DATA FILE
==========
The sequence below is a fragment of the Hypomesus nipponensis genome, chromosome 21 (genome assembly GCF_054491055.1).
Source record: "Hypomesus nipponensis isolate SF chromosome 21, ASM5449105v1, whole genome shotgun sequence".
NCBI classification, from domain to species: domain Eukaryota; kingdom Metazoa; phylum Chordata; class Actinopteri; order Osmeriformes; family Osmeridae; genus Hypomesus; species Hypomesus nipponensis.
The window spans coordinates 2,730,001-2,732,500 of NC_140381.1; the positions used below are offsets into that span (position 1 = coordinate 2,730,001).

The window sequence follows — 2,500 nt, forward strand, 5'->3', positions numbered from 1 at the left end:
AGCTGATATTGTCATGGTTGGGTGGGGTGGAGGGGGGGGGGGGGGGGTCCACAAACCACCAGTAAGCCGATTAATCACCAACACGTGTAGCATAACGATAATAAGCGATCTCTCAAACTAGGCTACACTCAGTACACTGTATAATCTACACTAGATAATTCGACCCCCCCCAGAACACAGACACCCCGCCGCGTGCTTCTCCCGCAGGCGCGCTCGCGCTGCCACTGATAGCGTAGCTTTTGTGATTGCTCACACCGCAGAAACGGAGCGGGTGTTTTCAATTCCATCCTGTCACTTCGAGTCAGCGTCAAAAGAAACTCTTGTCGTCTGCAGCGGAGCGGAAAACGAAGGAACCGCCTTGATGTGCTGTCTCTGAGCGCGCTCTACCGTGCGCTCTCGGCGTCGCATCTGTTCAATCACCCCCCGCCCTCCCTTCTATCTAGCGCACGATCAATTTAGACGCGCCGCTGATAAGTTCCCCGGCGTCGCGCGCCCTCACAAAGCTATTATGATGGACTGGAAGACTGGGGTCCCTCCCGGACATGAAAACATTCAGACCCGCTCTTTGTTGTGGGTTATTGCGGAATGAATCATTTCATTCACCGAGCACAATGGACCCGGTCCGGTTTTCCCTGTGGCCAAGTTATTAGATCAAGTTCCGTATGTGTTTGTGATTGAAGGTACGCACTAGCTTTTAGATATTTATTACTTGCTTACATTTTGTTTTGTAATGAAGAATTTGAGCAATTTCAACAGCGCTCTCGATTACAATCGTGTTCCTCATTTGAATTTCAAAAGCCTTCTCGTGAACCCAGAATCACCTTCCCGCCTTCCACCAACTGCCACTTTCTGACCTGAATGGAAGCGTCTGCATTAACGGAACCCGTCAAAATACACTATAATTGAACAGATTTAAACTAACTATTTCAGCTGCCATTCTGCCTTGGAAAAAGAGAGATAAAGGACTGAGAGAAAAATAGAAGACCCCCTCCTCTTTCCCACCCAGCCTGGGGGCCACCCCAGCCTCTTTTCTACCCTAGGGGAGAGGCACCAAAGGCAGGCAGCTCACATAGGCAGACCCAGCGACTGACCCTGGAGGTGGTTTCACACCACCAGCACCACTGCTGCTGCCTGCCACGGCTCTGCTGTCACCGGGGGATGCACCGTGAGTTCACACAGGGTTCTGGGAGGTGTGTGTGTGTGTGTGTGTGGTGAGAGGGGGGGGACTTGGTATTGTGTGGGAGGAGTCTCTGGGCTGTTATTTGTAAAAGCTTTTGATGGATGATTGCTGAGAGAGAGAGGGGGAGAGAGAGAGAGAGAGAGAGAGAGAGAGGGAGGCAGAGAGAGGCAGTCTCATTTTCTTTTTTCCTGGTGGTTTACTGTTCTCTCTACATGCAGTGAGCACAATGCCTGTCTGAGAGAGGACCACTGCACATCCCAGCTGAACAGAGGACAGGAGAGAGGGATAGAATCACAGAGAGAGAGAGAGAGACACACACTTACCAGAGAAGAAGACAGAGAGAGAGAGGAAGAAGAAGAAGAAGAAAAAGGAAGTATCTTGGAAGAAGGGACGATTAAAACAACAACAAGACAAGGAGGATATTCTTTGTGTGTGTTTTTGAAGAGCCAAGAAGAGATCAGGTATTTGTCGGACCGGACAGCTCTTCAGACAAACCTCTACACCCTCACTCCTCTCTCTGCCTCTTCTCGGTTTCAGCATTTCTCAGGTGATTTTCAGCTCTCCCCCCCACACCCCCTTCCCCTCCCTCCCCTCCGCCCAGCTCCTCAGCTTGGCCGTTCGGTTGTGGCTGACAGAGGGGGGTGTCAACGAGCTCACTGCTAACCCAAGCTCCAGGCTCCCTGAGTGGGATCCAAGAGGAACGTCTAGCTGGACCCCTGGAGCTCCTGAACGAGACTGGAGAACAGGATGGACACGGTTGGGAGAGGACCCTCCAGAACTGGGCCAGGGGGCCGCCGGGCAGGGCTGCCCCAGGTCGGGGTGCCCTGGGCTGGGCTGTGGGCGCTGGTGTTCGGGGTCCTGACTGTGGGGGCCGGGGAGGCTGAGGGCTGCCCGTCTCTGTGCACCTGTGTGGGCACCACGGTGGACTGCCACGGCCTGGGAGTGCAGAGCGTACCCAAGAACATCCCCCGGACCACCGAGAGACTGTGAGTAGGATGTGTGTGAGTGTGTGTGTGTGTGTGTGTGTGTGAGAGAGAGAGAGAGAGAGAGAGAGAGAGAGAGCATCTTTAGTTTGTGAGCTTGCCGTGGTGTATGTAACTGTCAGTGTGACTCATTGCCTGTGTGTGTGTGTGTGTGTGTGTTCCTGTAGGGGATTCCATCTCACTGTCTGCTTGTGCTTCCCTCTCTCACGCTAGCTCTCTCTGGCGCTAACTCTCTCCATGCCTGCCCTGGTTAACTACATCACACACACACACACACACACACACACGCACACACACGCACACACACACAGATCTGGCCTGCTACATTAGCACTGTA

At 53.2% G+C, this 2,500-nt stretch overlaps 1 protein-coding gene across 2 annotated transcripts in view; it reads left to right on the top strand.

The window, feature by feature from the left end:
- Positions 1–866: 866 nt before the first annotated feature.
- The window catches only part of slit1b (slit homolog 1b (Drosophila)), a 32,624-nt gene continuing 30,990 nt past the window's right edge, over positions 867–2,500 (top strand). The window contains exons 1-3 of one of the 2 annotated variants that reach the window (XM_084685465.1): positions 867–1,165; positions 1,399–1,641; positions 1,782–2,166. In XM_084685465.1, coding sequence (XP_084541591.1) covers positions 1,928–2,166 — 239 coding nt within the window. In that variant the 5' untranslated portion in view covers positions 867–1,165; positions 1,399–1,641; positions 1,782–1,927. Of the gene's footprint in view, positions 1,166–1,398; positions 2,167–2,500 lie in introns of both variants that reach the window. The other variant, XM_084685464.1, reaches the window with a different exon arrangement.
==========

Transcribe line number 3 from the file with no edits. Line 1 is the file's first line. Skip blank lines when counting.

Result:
NCBI classification, from domain to species: domain Eukaryota; kingdom Metazoa; phylum Chordata; class Actinopteri; order Osmeriformes; family Osmeridae; genus Hypomesus; species Hypomesus nipponensis.